Cover image for When we were one : stories of World War II
When we were one : stories of World War II
Heinz, W. C. (Wilfred Charles), 1915-2008.
First Da Capo Press edition.
Publication Information:
Cambridge, Mass. : Da Capo, 2002.
Physical Description:
ix, 262 pages ; 22 cm
Format :


Call Number
Material Type
Home Location
Item Holds
D811.5 .H416 2002 Adult Non-Fiction Non-Fiction Area

On Order



W. C. Heinz is one of the great sports writers of the past half-century, but few people know that before he began his sportswriting career he served as a war correspondent for the New York Sun. No less an authority than Stephen E. Ambrose has said of Heinz that both he and Ernie Pyle were the two best journalists to cover World War II. Now for the first time ever, Heinz's finest reporting both during and after the war is collected in one volume. From a first-person account of the scene aboard the U.S.S. Nevada during D-Day (the very same ship that plied the waters at Pearl Harbor) to a six-part series on conducting a night attack to an account of the shooting of several German spies, we are given an up-close-and-personal chronicle of the action by a reporter who was in the thick of it all. Few writers conveyed as vividly as Heinz the heroic efforts of GI's in the face of battle; the sheer humanity, humor, and courage displayed by so many. When We Were All One is a superb collection of war reporting and commentary that ranks with the finest ever assembled on any war.

Author Notes

W. C. Heinz was born in 1915. In 2001 he was inducted into the National Sports Broadcasting and Sportswriting Hall of Fame. He lives in Vermont

Reviews 1

Library Journal Review

Heinz is a longtime sportswriter and author of The Professional as well as a coauthor of MASH. During World War II, he was a young correspondent for the New York Sun, and this collection of his war pieces begins with his personal observations aboard the USS Nevada. The battleship had been restored after the attack at Pearl Harbor and was now supporting the Allied invasion on D-Day. From D-Day, Heinz continues his war coverage with stories from the Siegfried line and Aachen. Heinz was one of the few reporters who witnessed the execution of three German spies captured after the Battle of the Bulge, an experience he writes about with clarity and controlled emotion. In his of-the-moment dispatches, Heinz does a good job of telling the story of the war and profiling its fighting men and scenes of horror. His narrative brings all the chaos of battle to the reader. In the newspaper dispatches, of course, there is little room for historical background. But the book also includes several longer magazine pieces, most memorably an account of returning years later to the Normandy beaches with a D-Day hero and his son. This book of wartime observations will be riveting for the interested reader. Recommended for all public libraries and academic libraries with historical collections. Mark Ellis, Albany State Univ. Lib., GA (c) Copyright 2010. Library Journals LLC, a wholly owned subsidiary of Media Source, Inc. No redistribution permitted.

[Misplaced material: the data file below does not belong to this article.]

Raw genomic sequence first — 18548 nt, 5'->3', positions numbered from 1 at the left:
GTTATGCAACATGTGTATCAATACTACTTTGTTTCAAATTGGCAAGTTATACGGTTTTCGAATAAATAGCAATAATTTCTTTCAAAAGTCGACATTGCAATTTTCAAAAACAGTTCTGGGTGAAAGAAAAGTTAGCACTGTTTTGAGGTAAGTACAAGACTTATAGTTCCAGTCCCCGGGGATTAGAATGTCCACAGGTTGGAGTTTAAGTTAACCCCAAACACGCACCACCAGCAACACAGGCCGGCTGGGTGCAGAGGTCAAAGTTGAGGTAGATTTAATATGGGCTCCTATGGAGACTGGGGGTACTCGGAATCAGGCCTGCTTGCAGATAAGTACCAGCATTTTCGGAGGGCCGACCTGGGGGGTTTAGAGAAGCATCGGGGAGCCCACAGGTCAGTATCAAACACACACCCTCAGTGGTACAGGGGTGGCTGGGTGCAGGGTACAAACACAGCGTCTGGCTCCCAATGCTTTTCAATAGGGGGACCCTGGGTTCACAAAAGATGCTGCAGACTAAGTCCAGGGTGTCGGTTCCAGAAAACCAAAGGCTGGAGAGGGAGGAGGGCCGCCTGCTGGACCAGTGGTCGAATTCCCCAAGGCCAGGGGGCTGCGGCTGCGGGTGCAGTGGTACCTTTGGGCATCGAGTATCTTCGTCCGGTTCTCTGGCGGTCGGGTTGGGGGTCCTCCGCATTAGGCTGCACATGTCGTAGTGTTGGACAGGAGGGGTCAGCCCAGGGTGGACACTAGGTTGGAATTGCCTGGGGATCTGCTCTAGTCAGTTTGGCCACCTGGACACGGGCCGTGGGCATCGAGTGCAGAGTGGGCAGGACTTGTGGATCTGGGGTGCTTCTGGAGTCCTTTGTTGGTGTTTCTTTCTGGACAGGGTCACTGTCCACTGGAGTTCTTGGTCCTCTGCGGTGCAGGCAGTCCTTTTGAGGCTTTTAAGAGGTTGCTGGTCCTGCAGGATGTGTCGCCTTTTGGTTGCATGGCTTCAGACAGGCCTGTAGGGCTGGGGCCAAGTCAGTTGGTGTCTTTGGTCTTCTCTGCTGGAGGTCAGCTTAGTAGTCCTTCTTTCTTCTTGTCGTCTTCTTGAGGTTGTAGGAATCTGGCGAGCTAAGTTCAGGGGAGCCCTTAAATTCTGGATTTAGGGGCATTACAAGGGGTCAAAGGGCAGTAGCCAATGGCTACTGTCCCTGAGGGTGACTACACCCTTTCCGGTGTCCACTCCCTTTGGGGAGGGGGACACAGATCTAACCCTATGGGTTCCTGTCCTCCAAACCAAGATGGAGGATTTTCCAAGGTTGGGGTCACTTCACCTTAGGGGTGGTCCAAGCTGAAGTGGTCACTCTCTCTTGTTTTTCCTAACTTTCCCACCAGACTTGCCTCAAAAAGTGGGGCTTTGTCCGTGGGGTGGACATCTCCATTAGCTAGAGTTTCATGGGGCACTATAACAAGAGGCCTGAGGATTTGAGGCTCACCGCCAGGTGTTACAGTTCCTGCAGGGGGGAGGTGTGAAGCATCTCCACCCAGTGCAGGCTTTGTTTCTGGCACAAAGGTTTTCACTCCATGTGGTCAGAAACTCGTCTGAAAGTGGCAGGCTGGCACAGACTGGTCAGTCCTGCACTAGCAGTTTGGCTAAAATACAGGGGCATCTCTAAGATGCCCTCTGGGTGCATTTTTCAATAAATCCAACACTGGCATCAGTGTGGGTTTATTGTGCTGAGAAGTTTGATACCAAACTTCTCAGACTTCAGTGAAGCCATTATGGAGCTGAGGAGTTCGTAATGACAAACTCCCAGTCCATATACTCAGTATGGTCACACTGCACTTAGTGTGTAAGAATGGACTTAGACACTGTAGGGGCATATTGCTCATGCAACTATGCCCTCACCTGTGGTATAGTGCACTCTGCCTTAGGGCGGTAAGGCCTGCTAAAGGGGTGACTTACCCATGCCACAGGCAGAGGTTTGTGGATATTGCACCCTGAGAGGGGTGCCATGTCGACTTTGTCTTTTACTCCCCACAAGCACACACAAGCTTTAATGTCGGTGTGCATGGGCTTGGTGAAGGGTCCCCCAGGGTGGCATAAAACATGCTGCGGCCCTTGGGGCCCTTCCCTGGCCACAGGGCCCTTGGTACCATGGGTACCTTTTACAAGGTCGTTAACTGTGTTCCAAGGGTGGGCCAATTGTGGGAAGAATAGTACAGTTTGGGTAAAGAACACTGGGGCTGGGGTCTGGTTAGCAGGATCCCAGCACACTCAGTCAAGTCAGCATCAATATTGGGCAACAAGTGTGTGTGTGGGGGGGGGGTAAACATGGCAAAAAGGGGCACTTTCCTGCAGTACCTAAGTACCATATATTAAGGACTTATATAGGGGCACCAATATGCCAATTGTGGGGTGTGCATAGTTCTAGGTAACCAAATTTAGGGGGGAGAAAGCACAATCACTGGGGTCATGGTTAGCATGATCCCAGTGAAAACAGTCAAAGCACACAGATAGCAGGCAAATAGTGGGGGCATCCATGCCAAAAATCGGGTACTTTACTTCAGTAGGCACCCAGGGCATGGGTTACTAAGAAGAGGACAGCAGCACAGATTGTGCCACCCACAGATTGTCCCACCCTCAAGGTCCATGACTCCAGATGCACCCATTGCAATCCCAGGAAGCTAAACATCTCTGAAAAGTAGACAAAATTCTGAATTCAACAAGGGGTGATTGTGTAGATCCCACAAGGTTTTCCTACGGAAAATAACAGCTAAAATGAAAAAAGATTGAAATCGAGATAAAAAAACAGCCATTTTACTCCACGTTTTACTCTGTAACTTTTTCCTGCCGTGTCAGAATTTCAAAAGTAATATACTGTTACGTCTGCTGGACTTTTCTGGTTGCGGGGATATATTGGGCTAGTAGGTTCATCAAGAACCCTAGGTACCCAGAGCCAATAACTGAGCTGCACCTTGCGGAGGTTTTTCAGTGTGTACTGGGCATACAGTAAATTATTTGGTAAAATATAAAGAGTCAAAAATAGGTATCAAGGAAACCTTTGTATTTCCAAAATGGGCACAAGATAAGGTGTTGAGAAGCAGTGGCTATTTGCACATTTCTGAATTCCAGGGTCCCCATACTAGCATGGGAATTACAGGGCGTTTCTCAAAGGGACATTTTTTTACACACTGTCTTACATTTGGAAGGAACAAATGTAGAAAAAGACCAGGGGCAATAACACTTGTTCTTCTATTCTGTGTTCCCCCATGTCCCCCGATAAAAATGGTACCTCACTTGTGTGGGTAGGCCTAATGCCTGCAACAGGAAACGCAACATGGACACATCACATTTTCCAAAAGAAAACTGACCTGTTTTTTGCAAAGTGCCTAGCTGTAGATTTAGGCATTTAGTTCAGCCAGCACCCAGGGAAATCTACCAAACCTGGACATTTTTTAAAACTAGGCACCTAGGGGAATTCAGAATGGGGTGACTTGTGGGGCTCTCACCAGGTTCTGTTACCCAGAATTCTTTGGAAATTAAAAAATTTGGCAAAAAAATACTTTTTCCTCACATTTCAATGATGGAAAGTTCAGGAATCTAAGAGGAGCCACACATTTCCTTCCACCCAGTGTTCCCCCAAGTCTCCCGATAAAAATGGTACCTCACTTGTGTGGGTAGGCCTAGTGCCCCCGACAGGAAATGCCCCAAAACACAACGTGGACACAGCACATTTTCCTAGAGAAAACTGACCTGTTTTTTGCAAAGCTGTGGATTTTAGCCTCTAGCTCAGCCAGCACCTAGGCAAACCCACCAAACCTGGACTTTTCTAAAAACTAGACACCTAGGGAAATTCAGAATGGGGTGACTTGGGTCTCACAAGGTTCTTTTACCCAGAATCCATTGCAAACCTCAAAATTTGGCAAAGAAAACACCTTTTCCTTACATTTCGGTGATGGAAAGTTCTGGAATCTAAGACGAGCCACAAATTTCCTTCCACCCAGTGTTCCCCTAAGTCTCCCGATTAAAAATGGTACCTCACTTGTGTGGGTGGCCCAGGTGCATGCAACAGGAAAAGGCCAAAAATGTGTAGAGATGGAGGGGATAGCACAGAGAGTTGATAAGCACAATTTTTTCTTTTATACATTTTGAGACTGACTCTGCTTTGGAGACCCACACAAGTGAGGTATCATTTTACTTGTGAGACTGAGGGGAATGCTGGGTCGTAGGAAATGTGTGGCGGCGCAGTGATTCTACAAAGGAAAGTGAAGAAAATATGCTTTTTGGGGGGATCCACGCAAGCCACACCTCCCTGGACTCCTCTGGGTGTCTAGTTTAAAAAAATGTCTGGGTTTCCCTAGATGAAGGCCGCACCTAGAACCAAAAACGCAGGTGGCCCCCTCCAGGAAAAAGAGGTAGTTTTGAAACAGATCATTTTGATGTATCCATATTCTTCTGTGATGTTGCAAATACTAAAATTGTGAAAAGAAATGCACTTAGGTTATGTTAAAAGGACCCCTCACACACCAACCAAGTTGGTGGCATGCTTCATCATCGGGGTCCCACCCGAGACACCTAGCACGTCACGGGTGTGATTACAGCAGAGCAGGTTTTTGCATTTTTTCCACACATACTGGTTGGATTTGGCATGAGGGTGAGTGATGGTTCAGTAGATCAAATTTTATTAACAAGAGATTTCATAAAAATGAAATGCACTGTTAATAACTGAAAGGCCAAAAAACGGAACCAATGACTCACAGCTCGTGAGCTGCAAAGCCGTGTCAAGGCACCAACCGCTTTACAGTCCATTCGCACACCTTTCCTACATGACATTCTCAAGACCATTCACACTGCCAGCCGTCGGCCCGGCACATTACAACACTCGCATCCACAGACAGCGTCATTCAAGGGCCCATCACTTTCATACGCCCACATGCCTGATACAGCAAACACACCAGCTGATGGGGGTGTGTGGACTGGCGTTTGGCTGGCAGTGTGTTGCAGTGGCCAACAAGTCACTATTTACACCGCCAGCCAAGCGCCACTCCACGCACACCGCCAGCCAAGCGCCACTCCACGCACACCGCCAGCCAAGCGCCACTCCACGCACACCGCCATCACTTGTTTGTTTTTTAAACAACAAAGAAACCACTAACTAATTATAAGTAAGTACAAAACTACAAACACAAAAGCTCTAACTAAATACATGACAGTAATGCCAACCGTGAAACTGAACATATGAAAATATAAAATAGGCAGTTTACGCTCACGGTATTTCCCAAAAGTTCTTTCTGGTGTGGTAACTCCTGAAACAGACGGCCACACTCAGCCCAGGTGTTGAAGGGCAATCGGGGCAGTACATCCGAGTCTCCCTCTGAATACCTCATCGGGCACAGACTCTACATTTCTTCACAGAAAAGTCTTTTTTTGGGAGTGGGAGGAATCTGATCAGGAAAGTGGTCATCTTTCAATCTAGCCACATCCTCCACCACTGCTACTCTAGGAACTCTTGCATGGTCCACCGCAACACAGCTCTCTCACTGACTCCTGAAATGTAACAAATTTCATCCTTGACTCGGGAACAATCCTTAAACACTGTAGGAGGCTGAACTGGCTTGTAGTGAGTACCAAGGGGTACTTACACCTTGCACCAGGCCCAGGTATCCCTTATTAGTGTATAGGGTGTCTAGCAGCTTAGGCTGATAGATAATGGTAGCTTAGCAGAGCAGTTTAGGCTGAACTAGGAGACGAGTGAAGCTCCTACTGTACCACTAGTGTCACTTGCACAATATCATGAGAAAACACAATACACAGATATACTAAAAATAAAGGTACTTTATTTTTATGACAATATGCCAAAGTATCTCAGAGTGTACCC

Table of Contents

Dispatches from the New York Sun (1944)
Sun Reporter on U.S. Battleship Tells How Navy Fought on D-Day (6/6/44)p. 3
Back from Grave at Pearl Harbor, U.S.S. Nevada Shatters Nazi Line (6/9/44)p. 9
The Nevada Bows Out with Her Fame Safe in History (6/20/44)p. 13
A Ride to Mons in Moonlight (9/4/44)p. 19
Harried Germans Don't Have Time Even to Bury Their Dead (9/19/44)p. 23
Bitter Armored Battle for Stolberg (9/20/44)p. 27
Still Battle on Hill Above Aachen (10/22/44)p. 33
Dawson Holds Line Above Aachen (10/23/44)p. 39
Co. G Holds Ridge, Key to Aachen (10/24/44)p. 43
Capt. Dawson Keeps Phone Busy (10/25/44)p. 47
Little Abie a Hero on Dawson Ridge (10/26/44)p. 53
Yanks Slog Through Rain to Battle (11/13/44)p. 57
Rabbit Unnerves Reporters (11/29/44)p. 61
In the Hurtgen Forest ... (12/5/44)p. 65
Yank Platoons Push Off to Attack (12/18/44)p. 69
Dispatches from the New York Sun (1945)
Questioning Nazi Captives Is Tough (2/2/45)p. 75
Night Attack (A six-part series)
Yanks Plan a Tricky Night Attack (2/5/45)p. 79
Yanks Clear Path for Night Attack (2/6/45)p. 83
Riding into Battle on a Tank (2/7/45)p. 87
Kids Cling to Tanks on Way to Battle (2/8/45)p. 93
Lack of Proper Winter Equipment Costs U.S. Lives in Attack on Town (2/9/45)p. 99
Yanks Work Over a German Town (2/10/45)p. 105
Old German Gets in Colonel's Hair (2/13/45)p. 111
"The Morning They Shot the Spies" and Other Features (After the War)
The Morning They Shot the Spiesp. 119
Excerpt from Transitionp. 133
D-Day Relivedp. 163
The Day We Met the Russiansp. 187
The Retreat at Monsp. 193
The GI's War Fades Awayp. 209